In Canada, parents are legally responsible for supporting their children through age 19. This means making the day-to-day decisions about raising children, including education, supervision, physical care, emotional well-being and other matters.
Unfortunately, sometimes a child’s parent fails to fulfil parental responsibilities for many years. In other cases, a parent’s actions put a child at risk for physical or emotional damage.
When a similar situation happens to your child, you may want to terminate parental rights for the neglectful or abusive parent.Terminating parental rights is a difficult decision to make. It has far-reaching consequences, both for you and your child. However, sometimes terminating parental rights is the best way to protect your child from further harm.
👧 Putting Children First
In parental rights cases, the court considers the child’s best interest above everything else. Parental preference or convenience are not sufficient grounds for terminating another parent’s rights.In deciding the best way to distribute parental rights for any child, a judge examines:
- The child’s health
- Possible effects on the child’s emotional well-being
- The child’s affection towards all parents or other interested parties (e.g. grandparents, step-parents)
- Parenting ability and skill of parents and others
- Stability of each possible living situation
- Lasting effects of family history on the child
Individual circumstances may lead a judge to examine additional factors before reaching a decision. Throughout the legal process, judges seek to protect children. Giving evidence for or against a parent can be confusing or stressful for children. Also, some children, particularly young children, cannot adequately evaluate their own circumstances to determine the best long-term decision. Consequently, judges usually avoid having children provide evidence or testimony in cases of parental rights. Nevertheless, children’s best interests remain paramount
❌ When to Terminate Parental Rights
The child’s best interests always come first in the eyes of the law. However, when a judge considers whether to terminate parental rights, the parent's behavior in question also affects the decision.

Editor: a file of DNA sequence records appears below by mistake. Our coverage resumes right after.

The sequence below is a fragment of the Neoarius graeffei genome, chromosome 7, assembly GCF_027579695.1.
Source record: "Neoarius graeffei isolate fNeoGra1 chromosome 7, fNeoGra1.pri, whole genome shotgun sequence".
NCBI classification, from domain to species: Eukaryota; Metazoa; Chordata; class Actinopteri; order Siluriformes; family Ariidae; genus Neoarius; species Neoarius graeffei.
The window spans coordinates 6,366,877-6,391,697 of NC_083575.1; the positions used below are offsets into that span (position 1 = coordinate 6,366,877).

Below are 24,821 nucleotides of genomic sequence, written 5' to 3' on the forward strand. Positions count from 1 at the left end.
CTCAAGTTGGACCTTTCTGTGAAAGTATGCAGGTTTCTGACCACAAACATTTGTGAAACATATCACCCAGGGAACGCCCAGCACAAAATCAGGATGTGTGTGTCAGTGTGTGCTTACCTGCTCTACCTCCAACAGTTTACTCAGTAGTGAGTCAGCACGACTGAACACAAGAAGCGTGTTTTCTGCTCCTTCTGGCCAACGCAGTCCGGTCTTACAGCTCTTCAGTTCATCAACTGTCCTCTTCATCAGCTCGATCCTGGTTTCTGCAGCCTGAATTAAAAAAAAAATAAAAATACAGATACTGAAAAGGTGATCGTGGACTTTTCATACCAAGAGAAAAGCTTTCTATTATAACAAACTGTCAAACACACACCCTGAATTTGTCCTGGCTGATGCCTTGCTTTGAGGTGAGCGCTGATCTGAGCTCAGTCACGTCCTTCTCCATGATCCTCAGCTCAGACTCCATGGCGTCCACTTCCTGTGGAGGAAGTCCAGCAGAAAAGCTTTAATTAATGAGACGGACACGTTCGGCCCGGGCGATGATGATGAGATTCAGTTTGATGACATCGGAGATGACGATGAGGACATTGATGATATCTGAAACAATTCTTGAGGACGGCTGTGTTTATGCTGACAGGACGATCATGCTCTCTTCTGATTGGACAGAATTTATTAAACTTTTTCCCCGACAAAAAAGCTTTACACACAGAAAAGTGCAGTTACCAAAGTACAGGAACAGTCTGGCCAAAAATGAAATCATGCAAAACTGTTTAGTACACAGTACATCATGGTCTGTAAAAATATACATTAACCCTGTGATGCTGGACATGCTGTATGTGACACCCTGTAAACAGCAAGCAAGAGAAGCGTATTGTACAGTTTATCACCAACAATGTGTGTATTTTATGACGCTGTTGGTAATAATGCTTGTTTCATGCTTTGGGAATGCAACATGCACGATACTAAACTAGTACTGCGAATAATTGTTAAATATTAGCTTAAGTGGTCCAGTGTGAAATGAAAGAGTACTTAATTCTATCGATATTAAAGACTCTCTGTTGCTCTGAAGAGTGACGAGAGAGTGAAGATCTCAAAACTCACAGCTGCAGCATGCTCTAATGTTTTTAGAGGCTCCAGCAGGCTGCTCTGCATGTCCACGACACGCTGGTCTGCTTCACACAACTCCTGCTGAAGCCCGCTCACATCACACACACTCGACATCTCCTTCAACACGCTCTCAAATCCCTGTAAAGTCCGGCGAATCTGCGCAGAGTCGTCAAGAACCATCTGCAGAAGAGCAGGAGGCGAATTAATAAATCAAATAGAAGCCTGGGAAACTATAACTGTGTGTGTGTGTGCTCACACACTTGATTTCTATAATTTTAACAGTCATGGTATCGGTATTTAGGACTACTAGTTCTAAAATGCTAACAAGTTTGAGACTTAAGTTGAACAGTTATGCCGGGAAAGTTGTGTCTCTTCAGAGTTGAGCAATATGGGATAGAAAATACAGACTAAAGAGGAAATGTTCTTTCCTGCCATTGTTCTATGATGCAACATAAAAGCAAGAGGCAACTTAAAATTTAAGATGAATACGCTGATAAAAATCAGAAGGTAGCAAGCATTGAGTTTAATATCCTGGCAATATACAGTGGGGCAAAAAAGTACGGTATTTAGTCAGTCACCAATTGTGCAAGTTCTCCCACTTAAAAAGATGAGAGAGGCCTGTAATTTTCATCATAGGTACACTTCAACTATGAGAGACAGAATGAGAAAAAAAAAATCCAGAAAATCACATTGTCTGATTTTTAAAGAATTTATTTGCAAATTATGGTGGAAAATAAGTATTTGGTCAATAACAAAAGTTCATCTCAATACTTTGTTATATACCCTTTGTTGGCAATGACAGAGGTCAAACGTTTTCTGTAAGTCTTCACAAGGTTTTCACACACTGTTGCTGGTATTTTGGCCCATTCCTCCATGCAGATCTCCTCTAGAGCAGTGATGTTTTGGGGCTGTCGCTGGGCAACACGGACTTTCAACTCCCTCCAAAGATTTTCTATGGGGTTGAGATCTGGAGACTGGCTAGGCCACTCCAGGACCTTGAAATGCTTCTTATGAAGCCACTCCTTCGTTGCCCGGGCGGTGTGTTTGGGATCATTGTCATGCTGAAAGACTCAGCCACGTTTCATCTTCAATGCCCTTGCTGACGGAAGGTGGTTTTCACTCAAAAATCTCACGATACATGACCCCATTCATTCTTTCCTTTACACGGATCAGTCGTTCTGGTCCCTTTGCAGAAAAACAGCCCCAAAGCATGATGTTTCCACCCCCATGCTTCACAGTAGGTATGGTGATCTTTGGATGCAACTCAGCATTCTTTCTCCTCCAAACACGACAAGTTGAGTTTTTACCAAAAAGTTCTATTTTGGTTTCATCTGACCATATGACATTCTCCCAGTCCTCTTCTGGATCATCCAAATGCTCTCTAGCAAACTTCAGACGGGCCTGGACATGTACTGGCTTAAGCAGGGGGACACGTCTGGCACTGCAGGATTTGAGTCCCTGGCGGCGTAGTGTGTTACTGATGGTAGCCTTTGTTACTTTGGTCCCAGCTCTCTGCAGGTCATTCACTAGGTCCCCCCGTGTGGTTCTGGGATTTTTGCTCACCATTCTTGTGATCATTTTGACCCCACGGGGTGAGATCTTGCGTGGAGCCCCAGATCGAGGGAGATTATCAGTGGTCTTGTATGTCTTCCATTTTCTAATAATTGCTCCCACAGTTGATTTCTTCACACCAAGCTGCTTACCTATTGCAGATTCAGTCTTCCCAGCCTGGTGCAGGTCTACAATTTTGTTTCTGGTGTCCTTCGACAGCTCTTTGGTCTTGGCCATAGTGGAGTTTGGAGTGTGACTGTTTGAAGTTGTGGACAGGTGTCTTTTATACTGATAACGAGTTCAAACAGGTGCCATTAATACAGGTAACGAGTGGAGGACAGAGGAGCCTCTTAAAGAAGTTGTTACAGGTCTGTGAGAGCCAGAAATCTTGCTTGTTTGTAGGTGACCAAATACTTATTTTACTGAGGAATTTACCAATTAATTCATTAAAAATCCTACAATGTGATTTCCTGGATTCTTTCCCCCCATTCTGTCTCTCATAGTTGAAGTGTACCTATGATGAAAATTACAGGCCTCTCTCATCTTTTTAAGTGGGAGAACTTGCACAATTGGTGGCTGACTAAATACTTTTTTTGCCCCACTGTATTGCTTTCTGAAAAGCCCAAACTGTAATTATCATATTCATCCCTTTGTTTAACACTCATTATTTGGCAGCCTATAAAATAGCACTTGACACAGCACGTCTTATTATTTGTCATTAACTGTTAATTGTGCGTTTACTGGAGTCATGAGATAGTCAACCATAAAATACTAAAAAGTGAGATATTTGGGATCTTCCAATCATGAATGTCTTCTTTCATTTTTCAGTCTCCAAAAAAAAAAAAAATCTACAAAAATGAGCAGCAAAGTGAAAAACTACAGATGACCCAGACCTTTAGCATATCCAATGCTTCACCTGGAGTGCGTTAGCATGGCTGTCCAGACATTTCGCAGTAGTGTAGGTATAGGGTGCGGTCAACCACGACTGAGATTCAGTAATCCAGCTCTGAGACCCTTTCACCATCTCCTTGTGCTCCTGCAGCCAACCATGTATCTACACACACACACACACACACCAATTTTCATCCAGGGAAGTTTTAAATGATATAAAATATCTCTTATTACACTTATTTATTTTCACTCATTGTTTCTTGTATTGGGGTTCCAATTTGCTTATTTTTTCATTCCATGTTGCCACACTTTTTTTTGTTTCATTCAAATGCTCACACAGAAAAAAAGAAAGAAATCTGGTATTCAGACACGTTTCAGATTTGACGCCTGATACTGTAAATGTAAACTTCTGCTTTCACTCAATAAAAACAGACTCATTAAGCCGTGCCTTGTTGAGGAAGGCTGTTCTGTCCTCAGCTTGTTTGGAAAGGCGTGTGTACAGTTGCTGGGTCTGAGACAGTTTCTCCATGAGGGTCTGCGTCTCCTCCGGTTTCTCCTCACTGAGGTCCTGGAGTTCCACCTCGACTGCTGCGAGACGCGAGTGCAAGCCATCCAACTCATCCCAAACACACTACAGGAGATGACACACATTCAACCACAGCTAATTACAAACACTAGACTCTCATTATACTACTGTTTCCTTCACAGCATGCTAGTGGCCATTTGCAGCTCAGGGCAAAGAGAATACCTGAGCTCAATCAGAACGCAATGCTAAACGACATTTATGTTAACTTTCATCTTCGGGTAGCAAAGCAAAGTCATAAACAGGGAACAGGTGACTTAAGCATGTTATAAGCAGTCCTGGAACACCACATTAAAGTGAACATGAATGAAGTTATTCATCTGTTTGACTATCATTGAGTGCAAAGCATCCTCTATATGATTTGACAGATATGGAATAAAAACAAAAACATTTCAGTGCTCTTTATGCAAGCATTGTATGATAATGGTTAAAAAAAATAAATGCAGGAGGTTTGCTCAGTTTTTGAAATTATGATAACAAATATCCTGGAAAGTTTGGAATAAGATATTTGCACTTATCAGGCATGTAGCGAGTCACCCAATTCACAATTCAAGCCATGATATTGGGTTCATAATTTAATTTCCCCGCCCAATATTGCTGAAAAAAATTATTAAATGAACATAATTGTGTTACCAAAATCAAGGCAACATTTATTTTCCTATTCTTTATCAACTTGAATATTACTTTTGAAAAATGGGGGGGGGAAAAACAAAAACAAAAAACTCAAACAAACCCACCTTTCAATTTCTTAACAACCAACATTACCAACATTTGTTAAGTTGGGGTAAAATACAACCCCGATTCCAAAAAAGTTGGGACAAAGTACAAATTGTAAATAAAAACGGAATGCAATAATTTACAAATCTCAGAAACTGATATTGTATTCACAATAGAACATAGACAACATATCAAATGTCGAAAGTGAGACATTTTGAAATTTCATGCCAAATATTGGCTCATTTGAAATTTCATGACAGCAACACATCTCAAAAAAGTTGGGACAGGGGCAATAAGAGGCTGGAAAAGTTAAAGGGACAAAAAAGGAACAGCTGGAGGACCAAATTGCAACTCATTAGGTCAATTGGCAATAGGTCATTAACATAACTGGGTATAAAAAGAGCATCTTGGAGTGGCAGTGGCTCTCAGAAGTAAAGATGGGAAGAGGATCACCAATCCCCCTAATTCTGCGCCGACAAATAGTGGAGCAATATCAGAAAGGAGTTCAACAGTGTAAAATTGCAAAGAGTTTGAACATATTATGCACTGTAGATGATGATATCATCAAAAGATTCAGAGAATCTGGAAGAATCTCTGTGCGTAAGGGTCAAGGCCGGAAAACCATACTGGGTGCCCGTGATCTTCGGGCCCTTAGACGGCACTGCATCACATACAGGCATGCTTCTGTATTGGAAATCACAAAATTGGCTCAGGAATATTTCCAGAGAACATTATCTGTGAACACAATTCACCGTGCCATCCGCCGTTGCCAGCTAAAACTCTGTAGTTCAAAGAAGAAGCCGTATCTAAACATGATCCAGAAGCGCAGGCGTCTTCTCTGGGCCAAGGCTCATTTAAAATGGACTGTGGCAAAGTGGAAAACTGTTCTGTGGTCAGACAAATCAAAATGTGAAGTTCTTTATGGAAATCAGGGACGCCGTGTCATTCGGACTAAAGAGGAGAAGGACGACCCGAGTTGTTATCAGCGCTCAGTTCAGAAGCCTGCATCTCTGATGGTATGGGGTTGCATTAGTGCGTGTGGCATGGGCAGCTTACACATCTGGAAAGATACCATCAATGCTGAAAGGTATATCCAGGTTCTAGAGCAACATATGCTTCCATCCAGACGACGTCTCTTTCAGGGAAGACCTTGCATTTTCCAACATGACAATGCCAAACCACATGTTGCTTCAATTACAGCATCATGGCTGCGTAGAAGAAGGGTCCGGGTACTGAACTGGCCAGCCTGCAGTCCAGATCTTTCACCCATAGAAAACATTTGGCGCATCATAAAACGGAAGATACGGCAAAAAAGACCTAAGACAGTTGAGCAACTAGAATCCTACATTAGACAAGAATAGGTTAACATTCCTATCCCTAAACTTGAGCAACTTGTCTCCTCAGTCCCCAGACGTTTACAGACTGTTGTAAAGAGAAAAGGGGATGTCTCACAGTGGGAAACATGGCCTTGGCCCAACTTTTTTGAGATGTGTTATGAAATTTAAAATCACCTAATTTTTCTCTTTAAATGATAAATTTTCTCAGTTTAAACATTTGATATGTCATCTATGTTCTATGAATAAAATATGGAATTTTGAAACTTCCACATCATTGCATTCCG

In many circumstances, terminating a neglectful parent’s rights serves the child’s best interests. These circumstances may include:
- Severe abuse, including sexual abuse
- Chronic abuse
- Failure to support a child financially
- Long-term lack of communication from parent to child
- Habitual drug or alcohol abuse
- Criminal convictions
- Disobedience to court-mandated childcare and custody agreements
This list covers only some circumstances in which parental rights may be terminated. However, it provides a good overview of situations where terminating parental rights may be an option. The items on this list also emphasize that terminating parental rights is a serious and final step, typically only resorted to in extreme circumstances when the child’s safety and well-being are endangered. Ultimately, a judge determines if your individual circumstances merit termination of parental rights. The exception to this rule occurs when a parent relinquishes his or her rights voluntarily.
✅ When Not to Terminate Parental Rights
Although the above list indicates many circumstances when terminating parental rights is a possible option, pursing this course must be considered carefully. It is frustrating and even infuriating when your child’s parent is withholding contact or not paying child support. However, Canadian law does not link child support payments and access rights. A parent who is behind on child support still maintains rights to see and interact with the child unless a court ruling says otherwise. Similarly, a parent being denied access to a child must stay current on child support payments. In circumstances like these, seeking termination of parental rights is not your best course of action. Even if these issues are habitual, a judge isn’t likely to see them as grounds for terminating parental rights. You have other legal options for recovering unpaid child support or seeking a new custody and access agreement.